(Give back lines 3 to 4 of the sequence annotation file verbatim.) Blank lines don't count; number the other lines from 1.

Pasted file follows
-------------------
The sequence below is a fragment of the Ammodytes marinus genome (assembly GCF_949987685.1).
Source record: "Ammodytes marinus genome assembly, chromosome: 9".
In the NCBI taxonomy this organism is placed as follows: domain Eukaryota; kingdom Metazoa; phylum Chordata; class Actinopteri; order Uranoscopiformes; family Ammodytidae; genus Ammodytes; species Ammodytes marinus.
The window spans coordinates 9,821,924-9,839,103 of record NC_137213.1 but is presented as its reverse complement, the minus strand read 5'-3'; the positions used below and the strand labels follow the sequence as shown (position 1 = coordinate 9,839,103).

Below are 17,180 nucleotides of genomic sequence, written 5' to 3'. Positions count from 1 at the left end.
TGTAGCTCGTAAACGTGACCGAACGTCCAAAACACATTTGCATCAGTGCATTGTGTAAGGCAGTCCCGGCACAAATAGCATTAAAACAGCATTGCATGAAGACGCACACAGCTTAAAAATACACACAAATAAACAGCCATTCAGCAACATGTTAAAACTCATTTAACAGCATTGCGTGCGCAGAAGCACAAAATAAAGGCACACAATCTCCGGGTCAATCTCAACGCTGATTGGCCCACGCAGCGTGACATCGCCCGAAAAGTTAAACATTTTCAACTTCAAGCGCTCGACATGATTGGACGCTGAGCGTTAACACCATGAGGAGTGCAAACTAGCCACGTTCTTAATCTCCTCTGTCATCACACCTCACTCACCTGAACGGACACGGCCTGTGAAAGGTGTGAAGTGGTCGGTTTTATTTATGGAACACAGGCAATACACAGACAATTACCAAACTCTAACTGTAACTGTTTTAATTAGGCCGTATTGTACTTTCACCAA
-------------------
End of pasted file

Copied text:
In the NCBI taxonomy this organism is placed as follows: domain Eukaryota; kingdom Metazoa; phylum Chordata; class Actinopteri; order Uranoscopiformes; family Ammodytidae; genus Ammodytes; species Ammodytes marinus.
The window spans coordinates 9,821,924-9,839,103 of record NC_137213.1 but is presented as its reverse complement, the minus strand read 5'-3'; the positions used below and the strand labels follow the sequence as shown (position 1 = coordinate 9,839,103).